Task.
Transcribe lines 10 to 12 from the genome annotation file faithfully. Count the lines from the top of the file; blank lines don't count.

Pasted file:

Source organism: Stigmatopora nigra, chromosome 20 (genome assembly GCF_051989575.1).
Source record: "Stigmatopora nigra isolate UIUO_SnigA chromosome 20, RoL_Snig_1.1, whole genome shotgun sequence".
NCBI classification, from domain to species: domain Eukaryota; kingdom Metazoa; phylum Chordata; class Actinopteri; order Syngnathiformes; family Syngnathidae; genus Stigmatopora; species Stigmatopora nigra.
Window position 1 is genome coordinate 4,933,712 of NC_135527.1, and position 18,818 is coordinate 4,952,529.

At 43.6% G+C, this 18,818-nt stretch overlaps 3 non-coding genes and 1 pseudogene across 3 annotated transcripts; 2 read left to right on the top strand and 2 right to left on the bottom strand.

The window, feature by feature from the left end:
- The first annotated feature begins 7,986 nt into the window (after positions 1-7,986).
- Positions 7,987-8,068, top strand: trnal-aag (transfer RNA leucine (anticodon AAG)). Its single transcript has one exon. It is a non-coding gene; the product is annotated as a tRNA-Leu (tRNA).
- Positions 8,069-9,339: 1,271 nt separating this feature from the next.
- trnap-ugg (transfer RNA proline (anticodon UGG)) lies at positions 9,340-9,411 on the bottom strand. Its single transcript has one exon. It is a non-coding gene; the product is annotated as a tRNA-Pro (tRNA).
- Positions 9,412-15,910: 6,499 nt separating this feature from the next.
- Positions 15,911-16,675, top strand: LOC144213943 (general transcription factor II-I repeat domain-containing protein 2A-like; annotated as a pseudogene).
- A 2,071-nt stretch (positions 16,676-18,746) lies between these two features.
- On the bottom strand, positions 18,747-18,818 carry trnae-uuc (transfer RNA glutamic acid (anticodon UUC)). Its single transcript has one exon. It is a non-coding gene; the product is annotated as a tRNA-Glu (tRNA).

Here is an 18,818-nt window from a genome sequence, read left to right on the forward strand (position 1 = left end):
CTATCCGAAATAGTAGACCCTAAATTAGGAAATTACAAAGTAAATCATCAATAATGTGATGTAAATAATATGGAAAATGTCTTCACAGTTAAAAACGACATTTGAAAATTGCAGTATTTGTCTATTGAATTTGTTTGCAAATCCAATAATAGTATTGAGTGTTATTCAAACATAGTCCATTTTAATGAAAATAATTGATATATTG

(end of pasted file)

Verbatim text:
- trnap-ugg (transfer RNA proline (anticodon UGG)) lies at positions 9,340-9,411 on the bottom strand. Its single transcript has one exon. It is a non-coding gene; the product is annotated as a tRNA-Pro (tRNA).
- Positions 9,412-15,910: 6,499 nt separating this feature from the next.
- Positions 15,911-16,675, top strand: LOC144213943 (general transcription factor II-I repeat domain-containing protein 2A-like; annotated as a pseudogene).